Posted by Rhea Sanghi on
Customers are constantly asking us whether they should store their coffee in a fridge or freezer, or if their coffee is going to get spoilt in the summer heat. If you’re amongst the large group of coffee lovers curious about the best ways to store your coffee, we’re hoping this piece has all your queries covered (and if you have more questions after reading this article, just email us at firstname.lastname@example.org)!
General tips -
All coffee begins to lose freshness immediately after roasting. If you’d like to consume your coffee while it still retains its unique flavour profile and aroma, you should buy only what you’ll consume over a 3 week period, and make sure the coffee you’re getting is freshly roasted. It is the simplest solution to buying a lot of coffee and then worrying about ways of storing it past its shelf life.
To preserve the flavour of your freshly roasted coffee, store your beans or ground coffee in an air-tight container in a cool, dry place. Avoid storing your coffee in places where it gets too hot (for example, the cabinet near an oven or microwave). Also, do not store your coffee in a fridge or freezer (you can find out why below). The pouches you receive your coffee in are ideal for storage, but please remember to seal them properly and keep them in a cool, dry place.
Seal your pouches to ensure no air gets in
What kind of container should you store your coffee in?
We suggest that you store your coffee in an air-tight container. A lot of people do not recommend a clear container because it allows sunlight to enter which makes the coffee stale, takes away aroma and flavour, and also minimizes the effects of other compounds. However, the key point to keep in mind is that the container should be air-tight because the oxygen from the air will degrade the coffee, causing the brewed coffee to be bland and flat.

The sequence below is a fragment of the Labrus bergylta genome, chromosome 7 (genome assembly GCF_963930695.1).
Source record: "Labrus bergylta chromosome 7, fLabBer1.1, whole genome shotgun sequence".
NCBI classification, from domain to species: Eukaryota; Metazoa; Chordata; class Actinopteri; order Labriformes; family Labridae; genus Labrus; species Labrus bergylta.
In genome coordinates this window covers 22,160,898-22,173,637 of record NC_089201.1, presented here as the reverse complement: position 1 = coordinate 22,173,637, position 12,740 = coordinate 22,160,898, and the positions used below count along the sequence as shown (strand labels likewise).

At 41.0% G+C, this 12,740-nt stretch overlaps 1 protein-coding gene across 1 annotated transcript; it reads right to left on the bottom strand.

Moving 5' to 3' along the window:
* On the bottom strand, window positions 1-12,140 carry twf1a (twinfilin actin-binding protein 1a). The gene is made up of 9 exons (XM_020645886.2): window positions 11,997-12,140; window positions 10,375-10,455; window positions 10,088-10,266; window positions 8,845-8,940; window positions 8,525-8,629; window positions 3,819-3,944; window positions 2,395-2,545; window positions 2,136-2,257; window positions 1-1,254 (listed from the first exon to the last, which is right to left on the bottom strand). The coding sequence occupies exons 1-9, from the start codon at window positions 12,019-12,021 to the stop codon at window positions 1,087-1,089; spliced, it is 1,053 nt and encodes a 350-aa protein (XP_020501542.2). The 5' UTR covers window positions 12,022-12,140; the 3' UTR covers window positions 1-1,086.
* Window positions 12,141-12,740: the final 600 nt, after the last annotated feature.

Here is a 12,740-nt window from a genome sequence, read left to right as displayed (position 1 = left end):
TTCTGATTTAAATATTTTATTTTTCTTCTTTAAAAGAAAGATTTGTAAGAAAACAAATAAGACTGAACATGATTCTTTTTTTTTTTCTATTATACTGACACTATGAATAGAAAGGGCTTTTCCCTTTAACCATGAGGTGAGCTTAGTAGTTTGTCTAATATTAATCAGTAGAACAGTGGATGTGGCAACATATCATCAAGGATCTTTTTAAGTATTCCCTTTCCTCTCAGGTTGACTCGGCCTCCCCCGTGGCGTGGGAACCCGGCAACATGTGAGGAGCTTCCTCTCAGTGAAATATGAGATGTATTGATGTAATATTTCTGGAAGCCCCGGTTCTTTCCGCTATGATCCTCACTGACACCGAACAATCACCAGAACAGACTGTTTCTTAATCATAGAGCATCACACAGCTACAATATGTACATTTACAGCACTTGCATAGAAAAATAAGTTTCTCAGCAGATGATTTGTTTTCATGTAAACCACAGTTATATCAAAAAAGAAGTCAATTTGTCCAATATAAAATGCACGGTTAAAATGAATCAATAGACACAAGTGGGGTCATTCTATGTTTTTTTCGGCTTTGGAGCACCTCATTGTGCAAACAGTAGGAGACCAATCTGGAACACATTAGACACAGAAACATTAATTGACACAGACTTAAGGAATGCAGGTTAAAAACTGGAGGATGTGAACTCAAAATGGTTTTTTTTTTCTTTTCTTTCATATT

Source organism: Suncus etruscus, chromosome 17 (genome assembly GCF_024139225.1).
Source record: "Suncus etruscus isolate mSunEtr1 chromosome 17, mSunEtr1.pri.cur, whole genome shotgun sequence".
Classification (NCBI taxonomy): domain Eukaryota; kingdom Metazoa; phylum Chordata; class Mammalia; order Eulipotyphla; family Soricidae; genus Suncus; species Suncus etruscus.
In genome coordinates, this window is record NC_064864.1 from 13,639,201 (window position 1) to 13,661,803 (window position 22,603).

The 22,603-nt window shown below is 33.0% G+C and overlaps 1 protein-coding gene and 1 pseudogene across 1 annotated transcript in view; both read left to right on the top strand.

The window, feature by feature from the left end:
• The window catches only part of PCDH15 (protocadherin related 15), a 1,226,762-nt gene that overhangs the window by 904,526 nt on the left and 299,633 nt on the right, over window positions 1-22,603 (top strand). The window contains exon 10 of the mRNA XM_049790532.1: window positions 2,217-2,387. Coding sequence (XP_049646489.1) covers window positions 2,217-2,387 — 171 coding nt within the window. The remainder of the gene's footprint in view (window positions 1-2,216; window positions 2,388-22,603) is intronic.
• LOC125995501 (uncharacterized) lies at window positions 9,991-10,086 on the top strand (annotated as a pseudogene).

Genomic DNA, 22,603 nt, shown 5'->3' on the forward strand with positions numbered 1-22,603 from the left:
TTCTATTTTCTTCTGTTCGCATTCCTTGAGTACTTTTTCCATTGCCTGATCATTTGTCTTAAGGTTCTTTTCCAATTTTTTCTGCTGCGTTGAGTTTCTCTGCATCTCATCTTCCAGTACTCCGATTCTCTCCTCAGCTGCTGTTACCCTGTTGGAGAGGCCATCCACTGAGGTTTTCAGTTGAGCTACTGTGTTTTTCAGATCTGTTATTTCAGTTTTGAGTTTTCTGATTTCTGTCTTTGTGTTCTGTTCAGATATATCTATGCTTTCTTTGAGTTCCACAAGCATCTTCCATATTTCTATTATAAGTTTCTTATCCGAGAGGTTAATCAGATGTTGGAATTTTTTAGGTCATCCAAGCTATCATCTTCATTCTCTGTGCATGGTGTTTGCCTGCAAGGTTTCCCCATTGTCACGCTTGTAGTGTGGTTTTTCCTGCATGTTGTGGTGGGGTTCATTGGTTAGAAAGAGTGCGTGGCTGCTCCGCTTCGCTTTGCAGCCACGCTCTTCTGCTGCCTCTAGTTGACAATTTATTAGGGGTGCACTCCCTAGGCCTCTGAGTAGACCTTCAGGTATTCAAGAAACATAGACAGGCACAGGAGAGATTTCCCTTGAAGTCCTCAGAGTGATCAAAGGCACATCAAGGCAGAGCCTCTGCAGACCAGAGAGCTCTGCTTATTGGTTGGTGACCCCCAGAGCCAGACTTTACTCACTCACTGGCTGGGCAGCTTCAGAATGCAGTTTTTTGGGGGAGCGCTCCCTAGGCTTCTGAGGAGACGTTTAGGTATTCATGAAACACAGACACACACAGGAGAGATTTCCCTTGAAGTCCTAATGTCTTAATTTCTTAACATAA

Clear, air tight containers should be stored away from heat and sunlight
Breaking the Fridge myth -
We all know that it gets very hot in India and the go-to solution to preserve any perishable item is to store it in the fridge. However, contrary to popular belief, storing your coffee in the fridge or freezer does not extend its shelf life. In fact, it makes your coffee go stale earlier because moisture accumulates on the beans or powder every time you take the bag out of the fridge/freezer and then place it back in. These droplets of water are coffee’s worst enemy because they deteriorate the quality of the coffee.
Condensation forms on the beans once you take them out of the fridge
Another fun fact about coffee is that it absorbs the odors and tastes from its environment - so be warned that your coffee may end up smelling like the items in your fridge if you leave it in for too long.
If you’re absolutely set on going the freezer way, you should consider storing individual servings of coffee so that only the required amount is exposed to air and moisture and the remaining coffee is sealed to prevent any condensation from taking place.